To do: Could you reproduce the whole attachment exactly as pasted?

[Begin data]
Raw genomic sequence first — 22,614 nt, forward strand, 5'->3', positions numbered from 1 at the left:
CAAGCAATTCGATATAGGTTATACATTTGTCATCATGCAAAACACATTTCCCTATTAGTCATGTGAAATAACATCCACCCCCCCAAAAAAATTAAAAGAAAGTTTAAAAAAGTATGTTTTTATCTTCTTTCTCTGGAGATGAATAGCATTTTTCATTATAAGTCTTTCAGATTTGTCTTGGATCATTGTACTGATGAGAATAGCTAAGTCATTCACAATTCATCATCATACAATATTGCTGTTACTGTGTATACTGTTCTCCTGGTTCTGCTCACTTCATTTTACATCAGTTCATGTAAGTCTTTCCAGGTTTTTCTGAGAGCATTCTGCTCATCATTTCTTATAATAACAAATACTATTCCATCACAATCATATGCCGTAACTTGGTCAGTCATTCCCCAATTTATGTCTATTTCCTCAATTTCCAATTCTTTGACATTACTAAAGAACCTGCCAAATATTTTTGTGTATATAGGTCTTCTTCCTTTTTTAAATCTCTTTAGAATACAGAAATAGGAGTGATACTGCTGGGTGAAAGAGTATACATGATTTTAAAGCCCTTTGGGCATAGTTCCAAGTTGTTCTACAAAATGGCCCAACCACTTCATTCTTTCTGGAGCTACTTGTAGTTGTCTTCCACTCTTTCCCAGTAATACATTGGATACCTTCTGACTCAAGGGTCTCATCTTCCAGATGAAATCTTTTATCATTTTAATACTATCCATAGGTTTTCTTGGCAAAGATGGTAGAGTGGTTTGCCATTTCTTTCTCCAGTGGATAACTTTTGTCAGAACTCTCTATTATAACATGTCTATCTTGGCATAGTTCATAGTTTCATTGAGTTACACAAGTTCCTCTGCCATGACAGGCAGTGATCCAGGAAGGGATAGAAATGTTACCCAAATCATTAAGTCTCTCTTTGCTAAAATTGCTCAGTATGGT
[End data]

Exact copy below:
Raw genomic sequence first — 22,614 nt, forward strand, 5'->3', positions numbered from 1 at the left:
CAAGCAATTCGATATAGGTTATACATTTGTCATCATGCAAAACACATTTCCCTATTAGTCATGTGAAATAACATCCACCCCCCCAAAAAAATTAAAAGAAAGTTTAAAAAAGTATGTTTTTATCTTCTTTCTCTGGAGATGAATAGCATTTTTCATTATAAGTCTTTCAGATTTGTCTTGGATCATTGTACTGATGAGAATAGCTAAGTCATTCACAATTCATCATCATACAATATTGCTGTTACTGTGTATACTGTTCTCCTGGTTCTGCTCACTTCATTTTACATCAGTTCATGTAAGTCTTTCCAGGTTTTTCTGAGAGCATTCTGCTCATCATTTCTTATAATAACAAATACTATTCCATCACAATCATATGCCGTAACTTGGTCAGTCATTCCCCAATTTATGTCTATTTCCTCAATTTCCAATTCTTTGACATTACTAAAGAACCTGCCAAATATTTTTGTGTATATAGGTCTTCTTCCTTTTTTAAATCTCTTTAGAATACAGAAATAGGAGTGATACTGCTGGGTGAAAGAGTATACATGATTTTAAAGCCCTTTGGGCATAGTTCCAAGTTGTTCTACAAAATGGCCCAACCACTTCATTCTTTCTGGAGCTACTTGTAGTTGTCTTCCACTCTTTCCCAGTAATACATTGGATACCTTCTGACTCAAGGGTCTCATCTTCCAGATGAAATCTTTTATCATTTTAATACTATCCATAGGTTTTCTTGGCAAAGATGGTAGAGTGGTTTGCCATTTCTTTCTCCAGTGGATAACTTTTGTCAGAACTCTCTATTATAACATGTCTATCTTGGCATAGTTCATAGTTTCATTGAGTTACACAAGTTCCTCTGCCATGACAGGCAGTGATCCAGGAAGGGATAGAAATGTTACCCAAATCATTAAGTCTCTCTTTGCTAAAATTGCTCAGTATGGT